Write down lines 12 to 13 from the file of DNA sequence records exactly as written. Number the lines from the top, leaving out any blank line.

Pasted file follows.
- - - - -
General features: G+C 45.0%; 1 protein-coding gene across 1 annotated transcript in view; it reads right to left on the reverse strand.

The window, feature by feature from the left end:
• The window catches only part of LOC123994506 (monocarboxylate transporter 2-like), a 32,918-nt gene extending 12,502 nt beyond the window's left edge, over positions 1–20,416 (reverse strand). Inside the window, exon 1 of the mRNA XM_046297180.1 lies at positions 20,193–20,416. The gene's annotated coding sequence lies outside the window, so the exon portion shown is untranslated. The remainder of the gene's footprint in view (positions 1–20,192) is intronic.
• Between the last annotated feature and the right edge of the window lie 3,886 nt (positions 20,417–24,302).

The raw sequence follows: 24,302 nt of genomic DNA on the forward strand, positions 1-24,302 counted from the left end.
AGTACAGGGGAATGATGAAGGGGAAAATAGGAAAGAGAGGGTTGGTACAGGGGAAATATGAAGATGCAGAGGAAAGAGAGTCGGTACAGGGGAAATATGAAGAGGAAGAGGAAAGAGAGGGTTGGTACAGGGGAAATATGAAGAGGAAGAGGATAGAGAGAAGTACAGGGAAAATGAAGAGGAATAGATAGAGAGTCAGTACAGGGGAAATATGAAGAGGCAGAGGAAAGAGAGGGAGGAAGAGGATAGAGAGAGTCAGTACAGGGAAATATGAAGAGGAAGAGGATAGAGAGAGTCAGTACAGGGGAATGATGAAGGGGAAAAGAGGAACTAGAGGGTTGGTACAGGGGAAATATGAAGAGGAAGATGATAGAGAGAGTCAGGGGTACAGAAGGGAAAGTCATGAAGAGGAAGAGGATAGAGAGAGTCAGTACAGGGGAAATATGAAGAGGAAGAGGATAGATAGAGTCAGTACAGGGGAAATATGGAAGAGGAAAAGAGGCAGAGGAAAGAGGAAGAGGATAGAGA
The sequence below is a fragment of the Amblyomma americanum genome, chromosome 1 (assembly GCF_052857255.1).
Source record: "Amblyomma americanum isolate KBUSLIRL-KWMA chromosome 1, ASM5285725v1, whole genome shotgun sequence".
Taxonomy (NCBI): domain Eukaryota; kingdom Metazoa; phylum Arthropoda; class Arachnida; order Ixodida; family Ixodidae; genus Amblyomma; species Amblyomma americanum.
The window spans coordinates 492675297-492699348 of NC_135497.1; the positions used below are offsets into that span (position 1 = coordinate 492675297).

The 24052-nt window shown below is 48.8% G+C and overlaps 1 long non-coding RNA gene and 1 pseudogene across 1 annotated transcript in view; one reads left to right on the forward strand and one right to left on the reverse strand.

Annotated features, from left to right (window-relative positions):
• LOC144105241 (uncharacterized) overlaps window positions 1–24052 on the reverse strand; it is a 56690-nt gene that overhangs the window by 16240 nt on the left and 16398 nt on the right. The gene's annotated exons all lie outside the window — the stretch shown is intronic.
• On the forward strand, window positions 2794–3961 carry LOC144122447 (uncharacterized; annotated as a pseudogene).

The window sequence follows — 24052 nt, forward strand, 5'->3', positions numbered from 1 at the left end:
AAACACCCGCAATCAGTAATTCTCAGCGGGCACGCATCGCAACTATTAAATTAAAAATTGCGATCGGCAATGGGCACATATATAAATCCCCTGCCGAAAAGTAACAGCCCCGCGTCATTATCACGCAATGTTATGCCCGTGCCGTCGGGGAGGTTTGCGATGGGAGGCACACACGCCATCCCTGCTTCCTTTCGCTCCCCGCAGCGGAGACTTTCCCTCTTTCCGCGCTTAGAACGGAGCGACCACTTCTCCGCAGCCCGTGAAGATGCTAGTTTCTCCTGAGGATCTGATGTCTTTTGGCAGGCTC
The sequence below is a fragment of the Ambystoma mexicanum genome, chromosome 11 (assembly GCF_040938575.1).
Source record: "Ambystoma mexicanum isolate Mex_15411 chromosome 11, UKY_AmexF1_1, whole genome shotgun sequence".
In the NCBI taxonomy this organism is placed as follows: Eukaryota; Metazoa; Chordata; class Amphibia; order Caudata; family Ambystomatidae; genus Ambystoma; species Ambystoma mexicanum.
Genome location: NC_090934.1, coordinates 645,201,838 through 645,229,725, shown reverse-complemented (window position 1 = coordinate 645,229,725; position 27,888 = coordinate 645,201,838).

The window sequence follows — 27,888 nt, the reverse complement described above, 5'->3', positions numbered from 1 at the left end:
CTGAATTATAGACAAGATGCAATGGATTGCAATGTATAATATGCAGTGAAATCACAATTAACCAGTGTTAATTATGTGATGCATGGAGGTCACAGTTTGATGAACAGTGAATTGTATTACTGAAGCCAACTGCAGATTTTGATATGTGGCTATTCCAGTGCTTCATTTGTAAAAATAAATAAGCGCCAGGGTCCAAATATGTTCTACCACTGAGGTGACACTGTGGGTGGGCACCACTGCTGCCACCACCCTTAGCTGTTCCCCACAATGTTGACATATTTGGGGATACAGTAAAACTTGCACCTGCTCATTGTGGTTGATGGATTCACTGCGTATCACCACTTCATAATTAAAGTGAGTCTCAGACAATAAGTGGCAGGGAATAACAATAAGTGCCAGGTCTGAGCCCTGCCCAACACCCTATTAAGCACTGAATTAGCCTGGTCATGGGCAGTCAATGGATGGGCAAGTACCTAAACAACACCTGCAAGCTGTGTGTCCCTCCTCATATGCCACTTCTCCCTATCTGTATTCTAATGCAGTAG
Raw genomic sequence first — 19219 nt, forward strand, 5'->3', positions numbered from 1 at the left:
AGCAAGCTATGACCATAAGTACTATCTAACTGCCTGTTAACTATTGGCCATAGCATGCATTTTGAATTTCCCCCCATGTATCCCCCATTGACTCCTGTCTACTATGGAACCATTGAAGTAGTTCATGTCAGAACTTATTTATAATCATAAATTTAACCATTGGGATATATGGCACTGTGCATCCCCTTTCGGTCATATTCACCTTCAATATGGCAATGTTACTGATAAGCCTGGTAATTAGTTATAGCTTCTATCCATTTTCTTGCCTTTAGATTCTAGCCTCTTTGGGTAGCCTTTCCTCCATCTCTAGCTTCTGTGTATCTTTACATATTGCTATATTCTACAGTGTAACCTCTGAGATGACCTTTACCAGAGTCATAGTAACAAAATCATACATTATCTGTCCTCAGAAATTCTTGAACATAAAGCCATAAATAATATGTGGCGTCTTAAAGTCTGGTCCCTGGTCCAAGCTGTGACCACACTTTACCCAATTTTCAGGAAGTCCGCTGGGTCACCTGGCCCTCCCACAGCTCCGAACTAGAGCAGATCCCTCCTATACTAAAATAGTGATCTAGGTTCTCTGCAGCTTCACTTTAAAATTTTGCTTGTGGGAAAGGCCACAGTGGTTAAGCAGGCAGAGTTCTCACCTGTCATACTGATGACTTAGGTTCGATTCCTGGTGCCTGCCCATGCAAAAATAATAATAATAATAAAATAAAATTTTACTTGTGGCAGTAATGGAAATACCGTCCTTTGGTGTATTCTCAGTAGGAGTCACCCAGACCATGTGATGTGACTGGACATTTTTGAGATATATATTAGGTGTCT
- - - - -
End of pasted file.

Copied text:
Annotated features, from left to right (window-relative positions):
• LOC144105241 (uncharacterized) overlaps window positions 1–24052 on the reverse strand; it is a 56690-nt gene that overhangs the window by 16240 nt on the left and 16398 nt on the right. The gene's annotated exons all lie outside the window — the stretch shown is intronic.